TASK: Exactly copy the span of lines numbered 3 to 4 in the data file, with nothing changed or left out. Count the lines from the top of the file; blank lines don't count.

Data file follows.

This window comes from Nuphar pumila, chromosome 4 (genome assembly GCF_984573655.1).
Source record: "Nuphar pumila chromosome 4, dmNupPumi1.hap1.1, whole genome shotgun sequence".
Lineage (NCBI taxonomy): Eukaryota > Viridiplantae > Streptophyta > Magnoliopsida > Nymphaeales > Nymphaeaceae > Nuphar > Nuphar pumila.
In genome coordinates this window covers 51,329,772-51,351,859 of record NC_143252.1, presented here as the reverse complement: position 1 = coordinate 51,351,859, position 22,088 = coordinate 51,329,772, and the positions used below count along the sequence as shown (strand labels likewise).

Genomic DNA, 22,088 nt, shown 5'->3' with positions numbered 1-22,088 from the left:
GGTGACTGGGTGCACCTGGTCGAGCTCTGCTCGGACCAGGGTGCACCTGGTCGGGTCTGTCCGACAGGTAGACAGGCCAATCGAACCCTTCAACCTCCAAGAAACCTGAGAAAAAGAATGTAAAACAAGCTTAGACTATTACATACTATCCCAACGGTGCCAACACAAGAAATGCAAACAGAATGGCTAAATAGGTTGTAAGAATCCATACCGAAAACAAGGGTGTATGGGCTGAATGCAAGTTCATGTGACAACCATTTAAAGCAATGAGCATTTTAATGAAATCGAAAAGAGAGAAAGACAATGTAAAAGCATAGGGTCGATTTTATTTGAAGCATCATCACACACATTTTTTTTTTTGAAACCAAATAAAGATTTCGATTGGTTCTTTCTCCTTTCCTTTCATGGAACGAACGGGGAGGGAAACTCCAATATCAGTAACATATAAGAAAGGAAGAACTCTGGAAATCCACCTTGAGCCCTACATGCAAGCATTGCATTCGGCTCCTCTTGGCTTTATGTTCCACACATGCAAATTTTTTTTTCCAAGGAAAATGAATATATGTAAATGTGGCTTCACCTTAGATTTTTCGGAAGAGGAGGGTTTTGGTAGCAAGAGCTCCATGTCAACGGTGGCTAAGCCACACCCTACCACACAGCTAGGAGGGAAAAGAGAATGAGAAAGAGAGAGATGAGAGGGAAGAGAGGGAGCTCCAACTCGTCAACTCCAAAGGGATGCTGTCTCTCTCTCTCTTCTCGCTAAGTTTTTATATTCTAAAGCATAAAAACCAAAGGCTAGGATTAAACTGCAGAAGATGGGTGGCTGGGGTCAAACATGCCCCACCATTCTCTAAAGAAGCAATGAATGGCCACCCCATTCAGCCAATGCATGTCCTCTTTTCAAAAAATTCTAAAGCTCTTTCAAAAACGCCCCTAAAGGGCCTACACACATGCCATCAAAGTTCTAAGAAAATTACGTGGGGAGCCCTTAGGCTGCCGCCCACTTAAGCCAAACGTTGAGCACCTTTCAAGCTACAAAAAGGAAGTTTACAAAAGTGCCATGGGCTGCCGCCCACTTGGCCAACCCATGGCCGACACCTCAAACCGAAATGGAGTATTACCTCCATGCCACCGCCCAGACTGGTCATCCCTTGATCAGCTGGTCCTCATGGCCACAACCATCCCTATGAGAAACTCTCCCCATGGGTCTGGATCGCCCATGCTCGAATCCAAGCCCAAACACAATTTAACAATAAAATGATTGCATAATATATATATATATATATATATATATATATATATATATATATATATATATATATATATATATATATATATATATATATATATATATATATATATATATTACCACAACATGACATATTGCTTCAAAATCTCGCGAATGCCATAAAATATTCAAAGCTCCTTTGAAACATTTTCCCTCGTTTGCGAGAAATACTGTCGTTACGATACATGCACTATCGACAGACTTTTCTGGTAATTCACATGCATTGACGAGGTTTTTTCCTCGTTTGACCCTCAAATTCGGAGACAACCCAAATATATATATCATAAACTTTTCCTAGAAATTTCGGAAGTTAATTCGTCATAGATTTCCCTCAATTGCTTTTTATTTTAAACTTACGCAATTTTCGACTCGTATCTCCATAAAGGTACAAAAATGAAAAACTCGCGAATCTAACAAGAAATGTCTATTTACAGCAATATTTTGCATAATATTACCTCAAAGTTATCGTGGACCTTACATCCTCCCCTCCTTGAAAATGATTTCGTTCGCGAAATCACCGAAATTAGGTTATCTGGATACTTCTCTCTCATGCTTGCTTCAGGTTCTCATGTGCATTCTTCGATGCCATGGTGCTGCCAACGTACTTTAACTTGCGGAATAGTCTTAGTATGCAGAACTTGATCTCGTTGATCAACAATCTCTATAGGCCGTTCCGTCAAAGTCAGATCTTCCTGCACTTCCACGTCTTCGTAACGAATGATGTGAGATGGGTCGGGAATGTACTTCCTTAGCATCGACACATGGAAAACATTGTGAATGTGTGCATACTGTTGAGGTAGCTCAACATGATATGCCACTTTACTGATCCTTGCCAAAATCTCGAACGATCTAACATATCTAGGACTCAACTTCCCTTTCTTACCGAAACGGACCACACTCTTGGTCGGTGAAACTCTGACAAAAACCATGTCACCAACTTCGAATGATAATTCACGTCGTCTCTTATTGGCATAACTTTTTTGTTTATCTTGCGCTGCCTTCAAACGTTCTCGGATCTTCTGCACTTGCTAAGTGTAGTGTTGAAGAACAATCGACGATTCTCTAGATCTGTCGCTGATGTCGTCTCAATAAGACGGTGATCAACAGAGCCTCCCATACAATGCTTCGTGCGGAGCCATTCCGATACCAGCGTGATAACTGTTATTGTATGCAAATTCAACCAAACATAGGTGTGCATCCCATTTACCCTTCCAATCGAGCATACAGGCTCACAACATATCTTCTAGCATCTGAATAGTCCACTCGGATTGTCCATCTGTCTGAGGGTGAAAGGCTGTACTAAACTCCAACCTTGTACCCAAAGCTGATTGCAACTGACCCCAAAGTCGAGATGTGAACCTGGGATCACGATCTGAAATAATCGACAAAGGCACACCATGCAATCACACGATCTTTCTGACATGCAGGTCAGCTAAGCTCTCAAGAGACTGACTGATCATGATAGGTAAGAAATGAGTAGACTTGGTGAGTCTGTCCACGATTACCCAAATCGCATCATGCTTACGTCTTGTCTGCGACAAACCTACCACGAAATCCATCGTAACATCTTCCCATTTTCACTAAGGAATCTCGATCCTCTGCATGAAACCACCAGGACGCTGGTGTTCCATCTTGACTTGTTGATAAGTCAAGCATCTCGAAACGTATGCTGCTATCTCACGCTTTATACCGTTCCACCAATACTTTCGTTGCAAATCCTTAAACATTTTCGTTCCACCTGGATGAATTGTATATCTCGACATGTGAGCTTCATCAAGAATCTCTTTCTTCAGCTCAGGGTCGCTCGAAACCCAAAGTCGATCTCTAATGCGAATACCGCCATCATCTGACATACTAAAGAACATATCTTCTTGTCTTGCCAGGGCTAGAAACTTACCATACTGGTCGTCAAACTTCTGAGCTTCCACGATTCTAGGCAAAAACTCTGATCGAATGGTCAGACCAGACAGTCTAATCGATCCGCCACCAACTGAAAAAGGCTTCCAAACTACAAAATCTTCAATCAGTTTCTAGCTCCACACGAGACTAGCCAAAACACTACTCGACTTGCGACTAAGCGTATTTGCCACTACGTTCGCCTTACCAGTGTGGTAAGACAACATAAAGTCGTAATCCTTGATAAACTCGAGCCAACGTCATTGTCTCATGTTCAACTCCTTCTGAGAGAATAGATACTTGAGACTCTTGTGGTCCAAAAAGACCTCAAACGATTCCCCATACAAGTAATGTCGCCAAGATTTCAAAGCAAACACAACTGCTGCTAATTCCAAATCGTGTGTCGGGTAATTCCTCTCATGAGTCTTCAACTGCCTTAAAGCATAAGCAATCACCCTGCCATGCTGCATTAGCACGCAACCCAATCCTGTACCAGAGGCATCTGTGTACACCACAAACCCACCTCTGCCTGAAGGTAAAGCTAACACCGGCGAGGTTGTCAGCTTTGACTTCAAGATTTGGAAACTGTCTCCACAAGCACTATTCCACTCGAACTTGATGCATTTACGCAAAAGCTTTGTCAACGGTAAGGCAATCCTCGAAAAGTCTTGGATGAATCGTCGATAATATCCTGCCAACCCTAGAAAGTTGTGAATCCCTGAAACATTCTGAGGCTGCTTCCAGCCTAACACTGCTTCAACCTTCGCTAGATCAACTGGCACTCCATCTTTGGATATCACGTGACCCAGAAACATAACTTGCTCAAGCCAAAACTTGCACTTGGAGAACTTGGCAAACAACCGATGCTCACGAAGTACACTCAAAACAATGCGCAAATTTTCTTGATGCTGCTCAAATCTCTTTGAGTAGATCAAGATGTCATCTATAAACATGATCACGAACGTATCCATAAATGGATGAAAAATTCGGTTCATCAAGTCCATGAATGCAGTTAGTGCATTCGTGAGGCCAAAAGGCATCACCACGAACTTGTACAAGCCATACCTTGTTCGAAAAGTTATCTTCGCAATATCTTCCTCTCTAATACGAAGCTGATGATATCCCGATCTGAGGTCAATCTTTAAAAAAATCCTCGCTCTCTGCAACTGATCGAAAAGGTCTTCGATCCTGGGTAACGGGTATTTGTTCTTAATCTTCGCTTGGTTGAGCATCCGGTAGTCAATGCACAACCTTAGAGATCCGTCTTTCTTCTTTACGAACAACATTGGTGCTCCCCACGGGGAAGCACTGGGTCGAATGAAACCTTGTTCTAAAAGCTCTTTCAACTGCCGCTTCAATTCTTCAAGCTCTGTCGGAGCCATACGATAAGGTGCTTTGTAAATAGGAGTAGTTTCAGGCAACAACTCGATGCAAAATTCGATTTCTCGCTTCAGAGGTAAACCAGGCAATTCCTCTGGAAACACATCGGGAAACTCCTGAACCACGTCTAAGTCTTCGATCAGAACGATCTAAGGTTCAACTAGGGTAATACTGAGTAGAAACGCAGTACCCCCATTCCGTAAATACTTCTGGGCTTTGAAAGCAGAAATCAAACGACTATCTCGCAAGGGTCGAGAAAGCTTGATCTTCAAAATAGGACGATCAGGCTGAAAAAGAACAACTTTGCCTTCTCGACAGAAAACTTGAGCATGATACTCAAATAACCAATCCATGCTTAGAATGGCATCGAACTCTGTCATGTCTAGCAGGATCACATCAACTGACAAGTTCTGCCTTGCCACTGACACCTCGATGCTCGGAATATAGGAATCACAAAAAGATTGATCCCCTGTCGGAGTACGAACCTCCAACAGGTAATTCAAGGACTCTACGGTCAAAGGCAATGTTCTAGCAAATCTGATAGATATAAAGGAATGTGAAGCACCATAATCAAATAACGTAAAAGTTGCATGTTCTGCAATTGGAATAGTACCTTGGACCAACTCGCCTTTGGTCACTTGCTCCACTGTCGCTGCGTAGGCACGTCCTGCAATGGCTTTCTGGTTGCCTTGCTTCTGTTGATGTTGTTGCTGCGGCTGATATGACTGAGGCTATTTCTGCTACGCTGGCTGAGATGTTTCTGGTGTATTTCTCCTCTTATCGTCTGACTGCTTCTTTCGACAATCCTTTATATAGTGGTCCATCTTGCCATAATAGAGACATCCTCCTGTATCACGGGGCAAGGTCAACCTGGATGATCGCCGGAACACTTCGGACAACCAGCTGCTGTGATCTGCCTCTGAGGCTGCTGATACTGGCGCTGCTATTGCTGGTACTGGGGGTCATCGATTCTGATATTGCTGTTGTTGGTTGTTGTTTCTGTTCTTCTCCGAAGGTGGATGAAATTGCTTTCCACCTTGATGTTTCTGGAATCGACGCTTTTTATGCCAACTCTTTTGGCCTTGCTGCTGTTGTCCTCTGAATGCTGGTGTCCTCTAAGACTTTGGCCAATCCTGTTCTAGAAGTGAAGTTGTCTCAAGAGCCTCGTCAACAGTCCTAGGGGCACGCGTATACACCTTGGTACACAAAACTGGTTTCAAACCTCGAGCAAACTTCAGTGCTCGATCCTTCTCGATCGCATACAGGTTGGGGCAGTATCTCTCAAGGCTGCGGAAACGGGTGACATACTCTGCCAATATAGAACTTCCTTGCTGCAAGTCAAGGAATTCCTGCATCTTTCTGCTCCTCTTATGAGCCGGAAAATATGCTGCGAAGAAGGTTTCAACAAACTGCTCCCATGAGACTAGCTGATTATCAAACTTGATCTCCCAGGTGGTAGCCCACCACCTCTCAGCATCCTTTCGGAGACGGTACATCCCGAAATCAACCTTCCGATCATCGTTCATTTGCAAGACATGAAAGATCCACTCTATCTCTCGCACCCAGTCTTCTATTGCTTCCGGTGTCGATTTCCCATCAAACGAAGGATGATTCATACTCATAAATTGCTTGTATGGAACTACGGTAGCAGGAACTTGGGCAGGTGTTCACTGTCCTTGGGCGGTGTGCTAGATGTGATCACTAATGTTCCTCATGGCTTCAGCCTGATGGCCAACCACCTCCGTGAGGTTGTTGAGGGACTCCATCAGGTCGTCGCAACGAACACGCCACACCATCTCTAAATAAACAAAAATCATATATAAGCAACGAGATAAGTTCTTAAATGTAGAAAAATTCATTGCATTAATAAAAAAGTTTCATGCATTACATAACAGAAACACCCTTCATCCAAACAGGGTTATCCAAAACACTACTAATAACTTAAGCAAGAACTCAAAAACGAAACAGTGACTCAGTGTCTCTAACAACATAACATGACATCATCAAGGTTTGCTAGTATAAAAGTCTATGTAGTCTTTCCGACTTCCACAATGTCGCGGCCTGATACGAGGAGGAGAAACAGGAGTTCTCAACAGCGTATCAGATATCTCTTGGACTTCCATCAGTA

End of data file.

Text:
Lineage (NCBI taxonomy): Eukaryota > Viridiplantae > Streptophyta > Magnoliopsida > Nymphaeales > Nymphaeaceae > Nuphar > Nuphar pumila.
In genome coordinates this window covers 51,329,772-51,351,859 of record NC_143252.1, presented here as the reverse complement: position 1 = coordinate 51,351,859, position 22,088 = coordinate 51,329,772, and the positions used below count along the sequence as shown (strand labels likewise).